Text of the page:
From The Collaborative International Dictionary of English v.0.48:

ground \ground\ (ground), v. t. [imp. & p. p. grounded; p. pr.
   & vb. n. grounding.]
   1. To lay, set, or run, on the ground.
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   2. To found; to fix or set, as on a foundation, reason, or
      principle; to furnish a ground for; to fix firmly.
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            Being rooted and grounded in love.    --Eph. iii.
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            So far from warranting any inference to the
            existence of a God, would, on the contrary, ground
            even an argument to his negation.     --Sir W.
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   3. To instruct in elements or first principles.
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   4. (Elec.) To connect with the ground so as to make the earth
      a part of an electrical circuit.
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   5. (Fine Arts) To cover with a ground, as a copper plate for
      etching (see Ground, n., 5); or as paper or other
      materials with a uniform tint as a preparation for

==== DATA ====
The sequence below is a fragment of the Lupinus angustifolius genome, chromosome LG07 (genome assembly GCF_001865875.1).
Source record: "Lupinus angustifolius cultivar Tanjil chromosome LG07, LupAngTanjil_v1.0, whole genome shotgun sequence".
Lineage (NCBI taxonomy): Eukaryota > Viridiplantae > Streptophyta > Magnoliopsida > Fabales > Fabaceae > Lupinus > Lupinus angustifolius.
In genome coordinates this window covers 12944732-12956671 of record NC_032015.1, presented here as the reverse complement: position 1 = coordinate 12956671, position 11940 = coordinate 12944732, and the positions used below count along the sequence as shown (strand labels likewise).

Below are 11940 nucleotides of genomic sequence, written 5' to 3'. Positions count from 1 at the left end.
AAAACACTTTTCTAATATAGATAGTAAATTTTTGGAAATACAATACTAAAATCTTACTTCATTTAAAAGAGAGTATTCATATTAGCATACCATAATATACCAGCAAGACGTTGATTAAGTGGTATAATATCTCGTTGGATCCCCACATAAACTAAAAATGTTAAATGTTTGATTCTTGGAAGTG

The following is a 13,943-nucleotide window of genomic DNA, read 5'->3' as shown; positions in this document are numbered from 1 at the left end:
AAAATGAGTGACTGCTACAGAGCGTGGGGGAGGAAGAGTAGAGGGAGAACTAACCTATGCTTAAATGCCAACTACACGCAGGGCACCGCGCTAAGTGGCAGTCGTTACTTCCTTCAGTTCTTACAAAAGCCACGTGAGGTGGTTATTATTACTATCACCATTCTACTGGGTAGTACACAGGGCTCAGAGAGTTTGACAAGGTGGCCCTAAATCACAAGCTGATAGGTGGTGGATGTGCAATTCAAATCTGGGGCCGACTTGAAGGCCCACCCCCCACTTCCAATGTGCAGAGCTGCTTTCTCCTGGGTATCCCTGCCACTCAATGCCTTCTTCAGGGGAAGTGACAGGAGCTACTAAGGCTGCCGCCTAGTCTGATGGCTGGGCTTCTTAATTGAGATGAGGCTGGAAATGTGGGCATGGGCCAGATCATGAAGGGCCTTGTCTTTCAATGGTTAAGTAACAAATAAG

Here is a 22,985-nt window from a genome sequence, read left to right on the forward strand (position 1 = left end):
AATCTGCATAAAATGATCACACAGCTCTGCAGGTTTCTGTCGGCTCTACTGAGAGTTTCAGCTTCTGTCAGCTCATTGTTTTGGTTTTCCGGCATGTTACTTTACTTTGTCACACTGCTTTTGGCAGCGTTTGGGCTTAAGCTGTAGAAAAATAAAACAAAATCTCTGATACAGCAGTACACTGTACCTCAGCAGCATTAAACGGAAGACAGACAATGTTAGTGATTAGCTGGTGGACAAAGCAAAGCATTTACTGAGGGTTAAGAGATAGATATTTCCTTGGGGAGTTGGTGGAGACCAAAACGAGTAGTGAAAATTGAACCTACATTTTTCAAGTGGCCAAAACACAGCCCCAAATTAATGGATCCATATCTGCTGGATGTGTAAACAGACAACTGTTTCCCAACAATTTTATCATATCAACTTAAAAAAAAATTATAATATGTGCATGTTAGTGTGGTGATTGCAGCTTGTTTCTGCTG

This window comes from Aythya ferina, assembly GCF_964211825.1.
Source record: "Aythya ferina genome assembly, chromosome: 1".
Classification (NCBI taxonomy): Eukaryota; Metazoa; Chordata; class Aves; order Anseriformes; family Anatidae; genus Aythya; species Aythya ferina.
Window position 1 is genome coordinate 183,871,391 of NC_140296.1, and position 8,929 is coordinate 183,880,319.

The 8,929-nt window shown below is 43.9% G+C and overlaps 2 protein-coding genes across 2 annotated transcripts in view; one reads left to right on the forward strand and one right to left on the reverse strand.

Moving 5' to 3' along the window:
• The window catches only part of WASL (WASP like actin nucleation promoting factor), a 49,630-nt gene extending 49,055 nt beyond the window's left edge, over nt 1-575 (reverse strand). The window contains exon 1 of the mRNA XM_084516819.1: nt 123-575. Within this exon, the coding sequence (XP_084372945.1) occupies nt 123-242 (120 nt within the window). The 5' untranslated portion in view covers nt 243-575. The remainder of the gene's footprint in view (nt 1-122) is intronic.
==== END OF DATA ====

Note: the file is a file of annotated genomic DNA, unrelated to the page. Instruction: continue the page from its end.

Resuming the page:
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   6. To forbid (a pilot) to fly an airplane; -- usually as a
      disciplinary measure, or for reasons of ill health
      sufficient to interfere with performance.

   7. To forbid (aircraft) to fly; -- usually due to the unsafe
      condition of the aircraft or lack of conformity to safety
      regulations; as, the discovery of a crack in the wing of a
      Trijet caused the whole fleeet to be grounded for

   8. To temporarily restrict the activities of (a child),
      especially social activity outside the house; -- usually
      for bad or unsatisfactory conduct; as, Johnny was grounded
      for fighting at school and can't go to the movies for two

From The Collaborative International Dictionary of English v.0.48:

Grounding \Ground"ing\, n.
   1. The act, method, or process of laying a groundwork or
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   2. Hence: [Nominalized form of ground[3], v. t.] Elementary
      instruction; instruction in the basic concepts of a topic
      or skill.

   3. The act or process of applying a ground, as of color, to
      wall paper, cotton cloth, etc.; a basis.
      [1913 Webster]
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